A late-in-the-game scene from the episode, directed by romantic lead Justin Baldoni, very smartly uses emotionally-laden items from Xo’s closet to show us who she is and what she has always valued about her body. It soon becomes very obvious the answer is her cleavage, as Xo lovingly rests her hands on plunging necklines and bustier tops, and we see flashbacks to prior installments where she donned those items. Although some shows would suggest this means Xo is vain or “slutty,” Jane uses the moment to celebrate how vibrant and powerful the character has always been. It’s an important reminder showing off your assets isn’t anything to be ashamed of. As younger versions of Jane cheer for her skin-baring mom, you will too.
This lack of judgement applies to the episode's biggest moment, when Xo finally talks about surgery with Rogelio. During the conversation, the surgery-bound woman details all the ways she previously used her body for self-confidence and an identity before finding unconditional acceptance through her spouse. It’s a soul-baring scene that will force viewers to question how they live within their own skin and why. And, it seems Jane The Virgin will sympathize with whatever results we uncover, as it does with Xo. Sometimes people find their worth in their most appealing assets, and there’s nothing more human than that truth.
That’s why, by the time Xo warns Rogelio, “Practically, things will feel different. For you. For me. Can we talk about that?” it’s essentially impossible not to be wiping away tears. With less than 15 words, Jane has revealed one of the world’s most relatable fears: when you put so much value on your body, who are you when it changes?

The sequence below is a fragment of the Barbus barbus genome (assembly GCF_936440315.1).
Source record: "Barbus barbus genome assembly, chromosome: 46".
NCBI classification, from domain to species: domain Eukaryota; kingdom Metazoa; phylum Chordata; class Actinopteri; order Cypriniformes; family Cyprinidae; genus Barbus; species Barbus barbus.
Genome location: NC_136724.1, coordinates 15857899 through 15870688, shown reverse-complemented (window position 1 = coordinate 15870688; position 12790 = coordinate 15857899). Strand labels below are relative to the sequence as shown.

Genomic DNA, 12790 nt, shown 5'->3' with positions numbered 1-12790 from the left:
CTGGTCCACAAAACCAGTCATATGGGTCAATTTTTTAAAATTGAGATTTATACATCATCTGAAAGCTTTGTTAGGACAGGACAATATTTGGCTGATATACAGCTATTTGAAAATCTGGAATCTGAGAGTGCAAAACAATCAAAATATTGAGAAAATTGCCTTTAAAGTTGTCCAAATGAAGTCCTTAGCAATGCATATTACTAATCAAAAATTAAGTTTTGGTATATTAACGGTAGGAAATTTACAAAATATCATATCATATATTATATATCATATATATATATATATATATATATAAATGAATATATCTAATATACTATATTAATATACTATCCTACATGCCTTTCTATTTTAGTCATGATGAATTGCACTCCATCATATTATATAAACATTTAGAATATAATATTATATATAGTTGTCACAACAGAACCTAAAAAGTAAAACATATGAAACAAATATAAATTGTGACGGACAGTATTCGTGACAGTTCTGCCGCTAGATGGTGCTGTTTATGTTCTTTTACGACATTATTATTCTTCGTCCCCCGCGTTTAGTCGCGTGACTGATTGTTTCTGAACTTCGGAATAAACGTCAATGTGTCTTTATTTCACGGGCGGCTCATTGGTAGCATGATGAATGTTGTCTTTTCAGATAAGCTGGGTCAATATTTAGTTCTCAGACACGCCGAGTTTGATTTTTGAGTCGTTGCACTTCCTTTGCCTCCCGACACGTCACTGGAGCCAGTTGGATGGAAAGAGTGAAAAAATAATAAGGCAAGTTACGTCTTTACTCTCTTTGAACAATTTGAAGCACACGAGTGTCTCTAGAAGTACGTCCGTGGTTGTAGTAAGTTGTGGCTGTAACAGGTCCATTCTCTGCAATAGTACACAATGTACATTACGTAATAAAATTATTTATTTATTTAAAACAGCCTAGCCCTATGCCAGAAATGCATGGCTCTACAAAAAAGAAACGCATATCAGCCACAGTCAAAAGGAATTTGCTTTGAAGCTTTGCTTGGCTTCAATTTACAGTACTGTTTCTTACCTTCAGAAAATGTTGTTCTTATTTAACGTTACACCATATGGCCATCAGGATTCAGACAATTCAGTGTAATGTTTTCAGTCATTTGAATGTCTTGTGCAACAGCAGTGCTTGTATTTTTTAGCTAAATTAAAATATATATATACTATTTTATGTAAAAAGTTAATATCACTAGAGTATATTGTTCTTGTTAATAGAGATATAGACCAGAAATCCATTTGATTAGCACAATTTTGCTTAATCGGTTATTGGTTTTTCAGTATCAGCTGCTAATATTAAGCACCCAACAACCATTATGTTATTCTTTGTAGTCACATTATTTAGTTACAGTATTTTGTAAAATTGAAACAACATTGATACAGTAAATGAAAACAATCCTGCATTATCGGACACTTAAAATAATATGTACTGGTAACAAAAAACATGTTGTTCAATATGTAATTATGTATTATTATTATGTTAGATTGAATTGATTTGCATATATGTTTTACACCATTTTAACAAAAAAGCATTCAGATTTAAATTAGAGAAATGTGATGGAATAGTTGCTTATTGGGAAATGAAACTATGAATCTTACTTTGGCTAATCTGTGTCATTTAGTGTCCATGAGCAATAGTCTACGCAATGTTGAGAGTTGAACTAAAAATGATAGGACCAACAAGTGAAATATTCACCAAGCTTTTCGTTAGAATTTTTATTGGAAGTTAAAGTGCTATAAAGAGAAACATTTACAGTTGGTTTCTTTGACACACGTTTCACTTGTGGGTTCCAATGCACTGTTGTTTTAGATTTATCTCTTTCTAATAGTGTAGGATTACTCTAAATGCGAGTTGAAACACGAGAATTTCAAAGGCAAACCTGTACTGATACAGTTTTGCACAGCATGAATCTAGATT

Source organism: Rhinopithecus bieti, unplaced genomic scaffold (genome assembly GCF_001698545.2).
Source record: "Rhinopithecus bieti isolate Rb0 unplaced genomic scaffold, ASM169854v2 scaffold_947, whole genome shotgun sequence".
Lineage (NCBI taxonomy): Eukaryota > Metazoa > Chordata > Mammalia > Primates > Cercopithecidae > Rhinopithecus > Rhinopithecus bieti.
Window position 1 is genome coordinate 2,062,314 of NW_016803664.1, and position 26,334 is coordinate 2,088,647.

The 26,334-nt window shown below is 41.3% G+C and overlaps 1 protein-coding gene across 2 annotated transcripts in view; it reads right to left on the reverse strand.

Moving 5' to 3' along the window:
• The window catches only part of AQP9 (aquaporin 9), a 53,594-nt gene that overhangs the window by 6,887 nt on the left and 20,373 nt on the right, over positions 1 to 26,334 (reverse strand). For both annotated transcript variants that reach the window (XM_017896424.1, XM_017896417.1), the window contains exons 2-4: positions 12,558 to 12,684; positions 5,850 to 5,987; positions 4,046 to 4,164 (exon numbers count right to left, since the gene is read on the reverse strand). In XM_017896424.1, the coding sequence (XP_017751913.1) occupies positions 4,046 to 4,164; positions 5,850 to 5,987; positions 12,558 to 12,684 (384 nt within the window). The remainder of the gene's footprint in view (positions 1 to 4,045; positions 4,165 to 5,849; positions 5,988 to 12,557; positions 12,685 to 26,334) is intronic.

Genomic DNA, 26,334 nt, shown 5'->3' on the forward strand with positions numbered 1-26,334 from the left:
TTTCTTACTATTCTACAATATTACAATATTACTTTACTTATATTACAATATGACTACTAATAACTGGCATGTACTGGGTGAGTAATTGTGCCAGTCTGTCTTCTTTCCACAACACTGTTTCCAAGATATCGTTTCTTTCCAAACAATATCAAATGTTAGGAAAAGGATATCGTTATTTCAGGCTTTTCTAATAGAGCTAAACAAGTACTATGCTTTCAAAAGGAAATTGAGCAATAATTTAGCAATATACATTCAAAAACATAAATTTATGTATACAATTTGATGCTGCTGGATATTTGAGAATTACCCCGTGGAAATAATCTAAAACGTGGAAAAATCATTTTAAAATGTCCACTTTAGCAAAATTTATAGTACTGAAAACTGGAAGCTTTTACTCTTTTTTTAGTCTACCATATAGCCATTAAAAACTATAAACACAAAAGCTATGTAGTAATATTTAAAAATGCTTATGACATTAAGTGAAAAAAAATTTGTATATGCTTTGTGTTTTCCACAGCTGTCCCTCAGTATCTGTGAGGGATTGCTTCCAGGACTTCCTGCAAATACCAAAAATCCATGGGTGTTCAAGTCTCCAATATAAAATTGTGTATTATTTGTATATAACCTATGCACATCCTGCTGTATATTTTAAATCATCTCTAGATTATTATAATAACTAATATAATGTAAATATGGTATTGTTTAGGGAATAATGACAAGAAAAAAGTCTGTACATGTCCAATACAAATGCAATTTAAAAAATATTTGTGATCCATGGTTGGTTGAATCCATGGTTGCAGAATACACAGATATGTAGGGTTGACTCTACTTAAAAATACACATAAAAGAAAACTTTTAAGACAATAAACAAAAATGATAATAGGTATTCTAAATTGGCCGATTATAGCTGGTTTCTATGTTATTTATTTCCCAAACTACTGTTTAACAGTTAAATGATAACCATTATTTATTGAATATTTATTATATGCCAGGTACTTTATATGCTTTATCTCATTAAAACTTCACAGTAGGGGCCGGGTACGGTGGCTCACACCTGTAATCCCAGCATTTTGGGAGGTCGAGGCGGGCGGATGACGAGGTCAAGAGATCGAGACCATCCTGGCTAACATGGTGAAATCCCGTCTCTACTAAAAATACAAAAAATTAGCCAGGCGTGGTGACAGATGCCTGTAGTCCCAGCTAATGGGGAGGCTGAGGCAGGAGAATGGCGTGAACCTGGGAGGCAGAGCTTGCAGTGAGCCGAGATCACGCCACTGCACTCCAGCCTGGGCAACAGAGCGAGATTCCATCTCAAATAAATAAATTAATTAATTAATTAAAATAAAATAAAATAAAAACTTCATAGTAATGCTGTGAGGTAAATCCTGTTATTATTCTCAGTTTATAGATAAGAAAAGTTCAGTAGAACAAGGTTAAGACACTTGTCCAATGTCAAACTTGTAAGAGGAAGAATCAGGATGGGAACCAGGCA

Speaking of relatable, “Chapter Seventy-Eight” ends with a nod to one of the Latinx community’s greatest habits, its near-unexplainable reverence for Vicks VapoRub. In the same way Windex is the cure-all for My Big Fat Greek Wedding, the mentholated ointment is the answer for all medical crises in Latinx households, including my own. That explains why I nearly cried when the episode opens with Young Alba (Rosie Garcia) slathering Toddler Xo (Apollonia Pratt) with the “magical potion,” as my mom did for me two decades ago. It also explains why I definitely cried when the Present Day Villanueva women line up on their famed porch swing to rub vivaporu on each other’s backs ahead of Xo’s surgery (I won’t spoil what decision she finally does make, because you need to find out for yourself).
Amid all of these well-crafted emotional missiles, “Seventy-Eight” also finds time for an adorable LGBTQ+ love story, a meditation of the true purpose of religion, and some really fantastic Gina Rodriguez physical comedy. It’s the kind of Chicken Soup For The Soul episode that sticks in your heart long after that classic Jane The Virgin “To Be Continued…” end card fades from your screen. So, why aren't you pressing “play” yet?